From the box to the grave

I wrote this poem in a cemetery I found nearby. In the beginning of the summer, I’d ride my bike there to sit and think. (I’ve spent a lot of time alone over the past couple of months.)

Such a gorgeous, gorgeous couple.
Such a gorgeous, gorgeous couple.

The poem is about my papa. I started crying and ended up calling my boyfriend while he was at work –– I needed to talk to someone. I’m my own worst enemy and often beat myself up mentally. I sat there under my tree near Harriet’s grave (died in the 1870s, no last name on stone), and wished I could visit one for Papa. I wished I could go somewhere to be alone, but still be with him.

When he died, my grandma decided they would wait to open the grave until their combined cremains could be buried together. So his cremains sat in a bag, in a box, on a shelf. And I just wanted closure.

Looking back now, I’ve realized that, to have closure with him, she had to die, too.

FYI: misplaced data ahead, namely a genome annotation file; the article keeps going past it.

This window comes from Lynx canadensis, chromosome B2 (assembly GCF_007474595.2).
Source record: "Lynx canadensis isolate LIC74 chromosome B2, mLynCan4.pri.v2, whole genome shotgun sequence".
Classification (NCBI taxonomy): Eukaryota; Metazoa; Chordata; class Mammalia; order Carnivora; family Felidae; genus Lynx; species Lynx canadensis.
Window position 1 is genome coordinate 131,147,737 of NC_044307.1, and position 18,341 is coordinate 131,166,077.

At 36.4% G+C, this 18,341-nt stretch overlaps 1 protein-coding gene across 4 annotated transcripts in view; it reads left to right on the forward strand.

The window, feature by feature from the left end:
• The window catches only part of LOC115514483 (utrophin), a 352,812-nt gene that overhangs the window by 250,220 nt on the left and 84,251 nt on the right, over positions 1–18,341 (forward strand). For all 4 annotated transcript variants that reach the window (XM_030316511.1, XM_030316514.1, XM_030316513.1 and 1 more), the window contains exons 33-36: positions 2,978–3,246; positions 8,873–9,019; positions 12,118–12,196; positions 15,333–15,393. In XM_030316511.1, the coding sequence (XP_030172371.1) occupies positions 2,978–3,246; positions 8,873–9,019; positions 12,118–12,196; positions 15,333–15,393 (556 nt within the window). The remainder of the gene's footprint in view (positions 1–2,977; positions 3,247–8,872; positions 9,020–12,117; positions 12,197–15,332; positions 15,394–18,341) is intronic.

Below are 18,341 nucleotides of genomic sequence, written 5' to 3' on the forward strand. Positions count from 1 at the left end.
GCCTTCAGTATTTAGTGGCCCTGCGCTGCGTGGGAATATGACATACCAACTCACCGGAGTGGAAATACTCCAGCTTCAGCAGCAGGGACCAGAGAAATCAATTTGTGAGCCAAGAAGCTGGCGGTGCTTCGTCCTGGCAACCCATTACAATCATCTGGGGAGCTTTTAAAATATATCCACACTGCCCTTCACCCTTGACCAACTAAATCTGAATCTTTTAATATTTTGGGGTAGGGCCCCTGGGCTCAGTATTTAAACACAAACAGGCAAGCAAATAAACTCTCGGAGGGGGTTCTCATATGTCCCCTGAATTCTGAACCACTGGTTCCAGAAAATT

And she did.

I just didn’t think about it at the time.

And I can’t go back to that cemetery ever again. I just can’t.

 

On a shelf

This is where you should be.

Not in a bag in a box on a shelf,

But in the ground.

Where you can feed the soil

you were born on and fell

in love on.

Soil you fought to preserve,

even though you never talked

about that.

 

I want your ashes to feed the ground

I walk on every day and bring forth new

life.

 

But, most of all, I just wish

you were still here.

So I could hear your voice

softly say my name again.

 

To kiss your sandpaper

cheek one more time

and hear you say “Oh, that’s nice”

and memorize that vibration

of your vocal cords.

 

Vocal cords that don’t even

exist anymore…

 

You’re dust in a bag

in a box

on a shelf.

 

 

~EMS

6/25/13

8:22 p.m.